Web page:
Friday, August 23, 2013

Book Review - Covenantal Apologetics

Since reading his exceptional book on God’s condescension, God With Us, I have been compelled to get my hands on and read all of Scott Oliphint’s material. I have finished several of his other books and have others in queue. And for this reason-a desire to become familiar with all of Oliphint’s writings-I have been eagerly anticipating his 2013 offering, Covenantal Apologetics: Principles and Practice in Defense of Our Faith. I have now crossed this book off my “to read” list and gladly endorse it.

Oliphint sets out two main goals for this book: “to lay out the primary biblical and theological principles that must be part of any covenantal defense of Christianity and then to demonstrate how these principles might be applied against certain objections” (29-30). As the book’s subtitle suggests, this work is about the principles and practice of covenantal apologetics.

In the first chapter Oliphint lays out some key concepts and ideas as he introduces his self-named approach to apologetics. He indicates immediately that there is a conflict which all humans participate in and as Christians we are called to the task of “defending and commending the truth of Christianity” (32-3). We are to defend and commend the Christian truth which is the only true and real perspective available to humans. Oliphint introduces covenantal apologetics by looking at ideas around God’s aseity, His condescension, covenant, sin, and humanity’s innate knowledge of God and our suppression of that knowledge. Perhaps the most important content in this book comes in this chapter with Oliphint revealing the Ten Tenets of covenantal apologetics. Oliphint delivers these crucial tenets and effectively explains them. This first chapter does a thorough job of demonstrating the author’s apologetic approach.

The second chapter expounds on ideas integral to this defense of Christianity that were introduced in the first chapter. Oliphint discusses the transcendent otherness of God and God’s condescension in creating and relating to creation (He is excellent on these topics…as good as or better than anyone I have read).  Oliphint then moves from principles to practice and gives two examples where we can see this defense in action. He also considers two foundational tactics; undermining erroneous presuppositions (non-Christian) and reinforcing true presuppositions (Christian).

Chapter three attempts to clarify how the ten tenets of Oliphint’s apologetic relate to proofs for arguments by elaborating on the principles themselves and locating them in some historical debates. His analysis of Paul’s address to the Athenians in Acts 17 is enlightening and enjoyable. He presents what it means to prove things in general and to prove the existence of God in particular. And he demonstrates how this might work with actual recorded discussions between a humanist and a Christian. The discussion is evaluated and then reconfigured from the Christian’s perspective in a manner that is more aligned with Oliphint’s own approach. These examples are very helpful in bringing clarity.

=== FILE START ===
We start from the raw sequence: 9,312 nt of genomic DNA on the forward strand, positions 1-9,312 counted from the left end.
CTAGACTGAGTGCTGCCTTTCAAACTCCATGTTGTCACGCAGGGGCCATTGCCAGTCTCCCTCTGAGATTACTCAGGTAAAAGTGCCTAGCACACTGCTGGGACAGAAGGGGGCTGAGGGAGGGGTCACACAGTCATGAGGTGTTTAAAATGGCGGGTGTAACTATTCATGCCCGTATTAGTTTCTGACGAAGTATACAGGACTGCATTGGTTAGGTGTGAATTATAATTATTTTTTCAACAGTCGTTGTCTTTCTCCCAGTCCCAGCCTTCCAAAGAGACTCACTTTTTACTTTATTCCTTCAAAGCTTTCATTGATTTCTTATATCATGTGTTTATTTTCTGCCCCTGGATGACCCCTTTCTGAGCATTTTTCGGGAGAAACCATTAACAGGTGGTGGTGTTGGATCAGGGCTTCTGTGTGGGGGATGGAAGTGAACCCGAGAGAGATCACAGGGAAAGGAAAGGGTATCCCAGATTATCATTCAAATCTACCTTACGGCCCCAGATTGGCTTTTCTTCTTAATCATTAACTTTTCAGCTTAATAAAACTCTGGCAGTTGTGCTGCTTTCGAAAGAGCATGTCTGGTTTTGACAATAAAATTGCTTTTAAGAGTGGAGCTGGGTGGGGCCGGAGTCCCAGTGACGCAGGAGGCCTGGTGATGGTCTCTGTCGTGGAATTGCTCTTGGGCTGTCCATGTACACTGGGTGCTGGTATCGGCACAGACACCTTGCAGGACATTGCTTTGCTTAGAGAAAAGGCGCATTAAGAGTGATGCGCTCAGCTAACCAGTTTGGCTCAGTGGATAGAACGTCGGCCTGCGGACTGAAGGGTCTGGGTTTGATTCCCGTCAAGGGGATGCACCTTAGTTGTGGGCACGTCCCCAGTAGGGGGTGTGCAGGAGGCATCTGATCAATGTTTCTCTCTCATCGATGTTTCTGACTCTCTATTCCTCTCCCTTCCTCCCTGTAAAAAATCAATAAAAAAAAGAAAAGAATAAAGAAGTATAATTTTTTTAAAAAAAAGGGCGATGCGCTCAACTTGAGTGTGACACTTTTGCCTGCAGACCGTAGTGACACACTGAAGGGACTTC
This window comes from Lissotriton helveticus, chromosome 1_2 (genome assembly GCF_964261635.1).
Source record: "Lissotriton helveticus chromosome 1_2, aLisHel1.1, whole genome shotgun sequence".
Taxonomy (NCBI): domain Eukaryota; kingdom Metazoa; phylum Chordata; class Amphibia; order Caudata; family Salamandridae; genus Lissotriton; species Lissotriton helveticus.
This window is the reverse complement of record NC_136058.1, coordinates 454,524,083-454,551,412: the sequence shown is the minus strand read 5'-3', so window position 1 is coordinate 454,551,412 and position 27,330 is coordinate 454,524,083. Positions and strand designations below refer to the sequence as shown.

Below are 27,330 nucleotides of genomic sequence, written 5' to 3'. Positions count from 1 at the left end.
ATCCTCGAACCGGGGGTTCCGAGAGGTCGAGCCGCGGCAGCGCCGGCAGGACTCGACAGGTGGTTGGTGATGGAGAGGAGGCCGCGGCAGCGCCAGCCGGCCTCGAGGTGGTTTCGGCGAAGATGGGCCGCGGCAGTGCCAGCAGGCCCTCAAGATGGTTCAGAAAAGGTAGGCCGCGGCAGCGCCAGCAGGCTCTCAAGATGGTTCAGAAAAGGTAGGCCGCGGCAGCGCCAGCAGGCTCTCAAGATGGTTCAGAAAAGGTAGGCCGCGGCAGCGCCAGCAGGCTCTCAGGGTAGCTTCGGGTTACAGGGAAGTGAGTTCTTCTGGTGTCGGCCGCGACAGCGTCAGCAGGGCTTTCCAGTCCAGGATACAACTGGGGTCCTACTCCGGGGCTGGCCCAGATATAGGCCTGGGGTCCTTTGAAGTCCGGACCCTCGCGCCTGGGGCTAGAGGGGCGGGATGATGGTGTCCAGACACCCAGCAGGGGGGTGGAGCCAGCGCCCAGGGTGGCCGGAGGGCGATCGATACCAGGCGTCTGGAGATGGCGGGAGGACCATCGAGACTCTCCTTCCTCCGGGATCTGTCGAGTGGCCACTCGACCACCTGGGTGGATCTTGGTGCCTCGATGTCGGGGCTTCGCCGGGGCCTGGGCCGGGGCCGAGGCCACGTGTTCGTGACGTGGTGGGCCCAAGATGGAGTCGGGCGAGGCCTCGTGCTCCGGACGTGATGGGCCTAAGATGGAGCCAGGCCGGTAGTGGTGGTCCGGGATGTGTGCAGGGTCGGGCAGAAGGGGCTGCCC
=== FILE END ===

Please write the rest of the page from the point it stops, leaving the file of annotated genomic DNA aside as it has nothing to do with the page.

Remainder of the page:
Chapter four is an in-depth look at how we are to persuade others as we defend and commend our faith. This was a fascinating chapter that I thoroughly enjoyed reading and contemplating. Oliphint discusses the ethos of persuasion which is basically the persuader’s character, the pathos of persuasion which involves an understanding of those being addressed, and finally the logos of persuasion which is the content in defense which is, of course, God’s Word. This paradigm was new to me but I found it aptly explained and quite intriguing.

Chapters 5-7 are mostly concerned with the practice of this apologetic and in them we are given detailed examples of covenantal apologetics in action. Sometimes the imagined scenarios became quite complex, but I never felt lost or in the dark even though it was some intellectual work to get through. It is encouraging to see how this defense deals with some of the most difficult questions and attacks a Christian will face. Though the responses given in defense of Christianity might be largely beyond what the reader is presently capable of, they give a would-be apologist hope and direction.

This book was, as I said earlier, eagerly anticipated and it did not disappoint. It successfully delivers and defines the principles of covenantal apologetics and demonstrates how they could work in the real world. Oliphint brings clarity with his concise and accessible explanations and his examples are readable and relatable even if they are beyond what many of us are capable of. It is clear that Oliphint hopes that Covenantal Apologetics will be used by the Lord to help the reader generate “a holy, persuasive, gentle and respectful response to unbelief” (262). I believe his hope is not in vain. I definitely recommend this book.

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